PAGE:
with fun to encourage the
children to learn. ❑

agreement of cooperation
which calls for an exchange
of academic staff and
students.
The agreement, which was
signed in Seoul, also en-
courages joint research pro-
jects and conferences bet-
ween the two schools.

, Barry Rosen "woke up one
morning and I thought, 'I'd
like to paint the Western
Wall on one of the lobby
walls.' I wanted Jews who
have been to the Wall to be
reminded of it, and those
who couldn't travel to get a
sense of what it is like."
The synagogue then com-
missioned sculptor Will
Mead, who specializes in
large clay and porcelain
pieces, to create a facsimile
of the Wall. Mead studied
volumes of photos of the
Kotel, then spent three mon-
ths sculpting the Wall. Each
"stone" was sculpted to re-
produce a stone from the
Wall. Artificial moss was
placed in the crevices.
The sculpture, the Torah
from the Holocaust placed
within, was mounted on the
northern wall of the
synagogue lobby and
dedicated at Selichot ser-
vices last September.

ROUND UP

Wiesel Joins
Forum In Moscow

New York — Author Elie
Wiesel will be one of the par-
ticipants in the Jan. 15-19
Global Forum on Envi-
ronment and Development
in Moscow, which will ex-
amine new approaches to the
global environmental crisis.
More than 700 scientists,
journalists, artists, students,
religious and political
leaders, including Soviet
leader Mikhail Gorbachev
and United Nations Secre-
tary-General Javier Perez de
Cuellar, will participate in
the forum.

Making History
In Mississippi

Utica, Miss. — Hello,
happy Jewish campers, and
welcome to Mississippi —
that's right, Mississippi,
home of the Henry S. Jacobs
Camp and the new Museum

Dedicating the new Museum of the
Southern Jewish Experience.
Rabbi Alexander Schindler
(second from left) and Macy B.
Hart (right).

of the Southern Jewish Ex-
perience.
The museum, which
houses artifacts from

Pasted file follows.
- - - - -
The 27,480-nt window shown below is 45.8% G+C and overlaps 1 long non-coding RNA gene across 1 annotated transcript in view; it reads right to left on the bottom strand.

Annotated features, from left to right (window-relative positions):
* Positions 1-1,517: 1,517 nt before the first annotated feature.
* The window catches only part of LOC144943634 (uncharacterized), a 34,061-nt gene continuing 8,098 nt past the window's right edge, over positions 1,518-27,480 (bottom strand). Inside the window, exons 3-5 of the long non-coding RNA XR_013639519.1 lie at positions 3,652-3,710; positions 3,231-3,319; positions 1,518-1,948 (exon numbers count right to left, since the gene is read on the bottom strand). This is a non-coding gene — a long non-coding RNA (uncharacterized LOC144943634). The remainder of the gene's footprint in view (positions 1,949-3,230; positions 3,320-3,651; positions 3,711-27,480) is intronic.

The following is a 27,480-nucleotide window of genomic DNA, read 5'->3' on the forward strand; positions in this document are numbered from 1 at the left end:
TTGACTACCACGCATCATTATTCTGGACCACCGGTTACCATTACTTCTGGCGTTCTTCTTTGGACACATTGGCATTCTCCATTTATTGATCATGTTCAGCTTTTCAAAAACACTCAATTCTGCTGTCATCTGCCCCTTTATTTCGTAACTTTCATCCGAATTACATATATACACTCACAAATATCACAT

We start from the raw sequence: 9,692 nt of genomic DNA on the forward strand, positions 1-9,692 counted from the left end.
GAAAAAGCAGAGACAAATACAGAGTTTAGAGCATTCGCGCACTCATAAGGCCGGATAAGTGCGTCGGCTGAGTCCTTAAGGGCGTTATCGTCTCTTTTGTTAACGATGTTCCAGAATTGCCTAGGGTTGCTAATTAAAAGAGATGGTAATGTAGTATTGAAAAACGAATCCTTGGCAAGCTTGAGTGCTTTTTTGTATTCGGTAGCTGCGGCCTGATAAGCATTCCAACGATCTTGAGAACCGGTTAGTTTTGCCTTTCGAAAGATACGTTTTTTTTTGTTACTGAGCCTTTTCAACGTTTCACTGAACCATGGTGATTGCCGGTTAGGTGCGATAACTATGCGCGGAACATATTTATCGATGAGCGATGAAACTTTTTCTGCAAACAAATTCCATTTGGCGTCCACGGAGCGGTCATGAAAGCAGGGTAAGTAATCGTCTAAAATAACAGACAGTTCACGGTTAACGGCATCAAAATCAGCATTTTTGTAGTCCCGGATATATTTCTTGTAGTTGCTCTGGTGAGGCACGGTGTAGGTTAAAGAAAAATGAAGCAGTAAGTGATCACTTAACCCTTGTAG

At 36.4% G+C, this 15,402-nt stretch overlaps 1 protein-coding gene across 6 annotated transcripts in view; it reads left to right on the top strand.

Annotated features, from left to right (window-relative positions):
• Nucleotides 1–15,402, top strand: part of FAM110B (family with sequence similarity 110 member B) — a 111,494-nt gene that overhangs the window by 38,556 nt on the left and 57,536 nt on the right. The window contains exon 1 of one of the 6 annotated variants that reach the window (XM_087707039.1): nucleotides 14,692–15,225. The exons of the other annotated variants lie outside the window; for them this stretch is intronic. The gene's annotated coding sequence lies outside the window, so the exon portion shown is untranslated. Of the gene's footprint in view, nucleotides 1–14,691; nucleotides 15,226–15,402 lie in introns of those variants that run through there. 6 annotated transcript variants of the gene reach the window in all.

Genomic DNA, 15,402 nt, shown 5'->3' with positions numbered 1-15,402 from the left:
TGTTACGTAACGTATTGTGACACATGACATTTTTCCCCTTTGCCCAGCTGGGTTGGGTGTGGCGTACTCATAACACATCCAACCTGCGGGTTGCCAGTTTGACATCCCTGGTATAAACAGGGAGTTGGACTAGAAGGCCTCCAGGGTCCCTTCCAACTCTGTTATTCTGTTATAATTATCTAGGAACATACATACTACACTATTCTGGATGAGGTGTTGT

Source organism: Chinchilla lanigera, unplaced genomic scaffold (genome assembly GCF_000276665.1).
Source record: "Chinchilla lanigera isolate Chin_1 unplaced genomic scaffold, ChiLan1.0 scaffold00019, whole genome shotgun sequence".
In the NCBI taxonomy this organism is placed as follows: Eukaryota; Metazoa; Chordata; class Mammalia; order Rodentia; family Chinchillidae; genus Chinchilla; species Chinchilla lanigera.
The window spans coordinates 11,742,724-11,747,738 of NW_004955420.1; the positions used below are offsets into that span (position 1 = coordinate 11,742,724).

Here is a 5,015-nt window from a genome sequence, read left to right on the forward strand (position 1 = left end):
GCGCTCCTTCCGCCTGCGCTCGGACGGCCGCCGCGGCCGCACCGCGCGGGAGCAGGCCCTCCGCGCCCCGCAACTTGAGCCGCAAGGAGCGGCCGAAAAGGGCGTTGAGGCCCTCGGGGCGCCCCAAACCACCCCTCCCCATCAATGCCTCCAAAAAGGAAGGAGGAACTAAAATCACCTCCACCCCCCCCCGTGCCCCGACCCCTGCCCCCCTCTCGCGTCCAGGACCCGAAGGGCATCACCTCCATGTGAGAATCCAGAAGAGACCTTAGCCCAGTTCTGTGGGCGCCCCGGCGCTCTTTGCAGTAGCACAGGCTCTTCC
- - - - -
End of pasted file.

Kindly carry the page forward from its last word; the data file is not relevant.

Southern congregations that
could no longer be maintain-
ed, is located on the grounds
of the Reform camp where
hundreds of Jewish children
from places like Monroe, La.,
and Hattiesburg, Miss.,
spend their summers.

Macy B. Hart is director of
Jacobs Camp and the mov-
ing force behind the muse-
um, which was recently
dedicated in Utica, Miss.
Among the items in the
museum are an ark from a
synagogue in Vicksburg,
Miss., pulpit chairs from a
congregation in Port Gibson,
Miss., and chandeliers from
the Jackson, Miss., temple.
"This is a profoundly mov-
ing moment, surrounded by
the remnants of this great
culture," Congregations
President Rabbi Alexander
Schindler said as he stood
beside the ark from
Vicksburg at the dedication
of the new museum. "You
can hear the waves of time."

Israeli, Korean
Schools Sign Pact

Jerusalem — Represen-
tatives of the Hebrew Uni-
versity of Jerusalem and
Yonsei University in South
Korea recently signed an

Visit The Kotel
In Philadelphia?

Philadelphia — Famous as
the home of one of the
United States' most historic
landmarks, the Liberty Bell,
Philadelphia recently gain-
ed a new treasure — the
Kotel.
All right, it's not the real
Kotel, but it is an authentic
replica.
It all began last year when
Beth T'fillah of Overbrook
Park, a Conservative con-
gregation in Philadelphia,
purchased and displayed a
Torah saved during the
Holocaust.
Then Beth T'fillah Rabbi

Elizabeth Applebaum

THE DETROIT JEWISH NEWS

5